150 minutes is a lot to fit, will have to reduce the quality using something like 3.6 data rate. Might be fine for some material like a talking head video, while videos with lots of motion would suffer. All depends on content.

    Start with the MPEG-2 DVD preset. Definitely use 2-Pass VBR encoding, something like 2.0 min, 6.0 max, with the 3.6 Target/AVG

    For audio, you can leave the default PCM audio which generates a .wav file. When you bring the .wav into Encore, it will by default convert to Dolby which is a far smaller file on the DVD.

    Do not use motion menus, they will take up space on the DVD that you don’t have available

    Thanks

    Jeff Pulera
    Safe Harbor Computers

  • Jeff Pulera

    October 31, 2019 at 1:55 pm

    Hi Mark,

    When you have all the clips imported into Project Bin, multi-select all of them at once, then right-click and go into Modify > Interpret > Audio and you should be able to change them all together in one shot.

    Depending on your needs, you might also just use Fill Left or Fill Right in the timeline. Say I have a shotgun mic and a wireless mic on camera, on L and R channels, for a wedding ceremony. I’ll only need the R channel briefly for the vows, using the shotgun the rest of the time. I can apply Fill Right With Left effect for most clips (again, using multi-select) and then use Fill Left With Right just for the vows clip. Thereby retaining the stereo settings throughout production and both channels are filled when exporting stereo.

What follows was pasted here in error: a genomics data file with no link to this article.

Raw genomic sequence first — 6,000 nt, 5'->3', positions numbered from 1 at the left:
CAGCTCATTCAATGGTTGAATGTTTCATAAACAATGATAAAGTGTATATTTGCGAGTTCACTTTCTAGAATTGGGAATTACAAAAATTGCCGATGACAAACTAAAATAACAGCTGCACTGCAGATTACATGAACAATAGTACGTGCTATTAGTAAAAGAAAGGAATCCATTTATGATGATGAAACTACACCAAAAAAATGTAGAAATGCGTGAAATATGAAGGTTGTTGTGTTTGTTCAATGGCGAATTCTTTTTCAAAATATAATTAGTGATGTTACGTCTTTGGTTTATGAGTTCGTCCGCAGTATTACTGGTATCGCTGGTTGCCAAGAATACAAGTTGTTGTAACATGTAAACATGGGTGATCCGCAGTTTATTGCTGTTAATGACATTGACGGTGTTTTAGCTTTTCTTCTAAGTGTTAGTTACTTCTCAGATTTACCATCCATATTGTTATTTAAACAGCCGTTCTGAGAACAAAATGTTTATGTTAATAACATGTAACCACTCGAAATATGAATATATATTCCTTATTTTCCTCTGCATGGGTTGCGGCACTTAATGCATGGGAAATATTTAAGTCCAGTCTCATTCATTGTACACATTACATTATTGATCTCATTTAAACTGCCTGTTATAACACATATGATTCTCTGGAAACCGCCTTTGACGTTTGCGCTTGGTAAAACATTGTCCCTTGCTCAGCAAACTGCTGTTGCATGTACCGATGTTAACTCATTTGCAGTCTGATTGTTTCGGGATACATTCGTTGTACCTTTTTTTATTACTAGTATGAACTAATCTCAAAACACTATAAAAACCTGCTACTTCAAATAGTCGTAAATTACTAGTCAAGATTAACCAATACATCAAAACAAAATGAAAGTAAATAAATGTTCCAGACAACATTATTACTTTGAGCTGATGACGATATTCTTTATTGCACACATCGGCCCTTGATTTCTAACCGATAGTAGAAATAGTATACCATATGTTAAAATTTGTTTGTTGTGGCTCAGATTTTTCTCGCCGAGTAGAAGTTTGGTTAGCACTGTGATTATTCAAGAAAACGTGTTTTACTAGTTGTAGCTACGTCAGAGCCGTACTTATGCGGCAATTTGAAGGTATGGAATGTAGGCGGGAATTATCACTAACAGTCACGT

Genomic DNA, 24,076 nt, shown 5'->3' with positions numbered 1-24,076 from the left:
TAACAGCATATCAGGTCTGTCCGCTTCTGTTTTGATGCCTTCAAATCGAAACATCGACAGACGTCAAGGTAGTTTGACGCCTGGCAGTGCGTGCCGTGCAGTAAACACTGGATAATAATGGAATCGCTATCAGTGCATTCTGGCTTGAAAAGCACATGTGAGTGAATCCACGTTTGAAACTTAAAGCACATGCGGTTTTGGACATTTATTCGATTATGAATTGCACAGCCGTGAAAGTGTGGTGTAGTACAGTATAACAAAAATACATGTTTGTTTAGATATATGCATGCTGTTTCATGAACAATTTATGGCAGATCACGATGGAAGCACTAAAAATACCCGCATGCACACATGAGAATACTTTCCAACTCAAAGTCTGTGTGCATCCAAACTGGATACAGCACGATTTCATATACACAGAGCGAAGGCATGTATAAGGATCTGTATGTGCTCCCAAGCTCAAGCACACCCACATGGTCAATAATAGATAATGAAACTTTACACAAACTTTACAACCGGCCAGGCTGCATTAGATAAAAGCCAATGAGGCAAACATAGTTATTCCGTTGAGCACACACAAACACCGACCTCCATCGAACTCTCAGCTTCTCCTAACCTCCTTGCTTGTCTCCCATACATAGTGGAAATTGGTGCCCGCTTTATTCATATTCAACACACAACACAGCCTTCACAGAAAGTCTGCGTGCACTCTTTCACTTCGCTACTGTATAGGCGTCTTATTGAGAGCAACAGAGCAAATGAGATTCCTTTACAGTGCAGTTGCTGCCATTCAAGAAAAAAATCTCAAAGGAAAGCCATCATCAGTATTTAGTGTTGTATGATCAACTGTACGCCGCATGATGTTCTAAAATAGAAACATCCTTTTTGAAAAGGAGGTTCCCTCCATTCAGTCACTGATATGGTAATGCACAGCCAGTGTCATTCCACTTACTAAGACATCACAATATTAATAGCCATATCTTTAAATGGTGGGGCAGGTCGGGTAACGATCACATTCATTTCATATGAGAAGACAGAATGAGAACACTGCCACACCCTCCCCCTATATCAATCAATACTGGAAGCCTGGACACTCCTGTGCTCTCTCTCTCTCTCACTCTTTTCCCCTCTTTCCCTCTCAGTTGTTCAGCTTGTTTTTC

Thanks

    Jeff Pulera
    Safe Harbor Computers

  • Jeff Pulera

    October 28, 2019 at 9:31 pm

    If you want to try something you read online…TEST that workflow first, don’t “try” it on a paying job.

    I have no idea why 120p would be recommended. I can see shooting at 60p, but 120p? The only reason to shoot anything at 120p would be if you planned to do a lot of slow motion with the footage.

    We don’t know what exactly the footage format is, what hardware you have in the computer, what if any effects might be applied to the footage, what format you are exporting to and what are the export settings. So many factors that can affect the render time.

    Please provide as much info as possible including a screen grab of the Export Settings window

    Thanks

    Jeff

    Jeff Pulera
    Safe Harbor Computers

Viewing 1 - 10 of 2,554 posts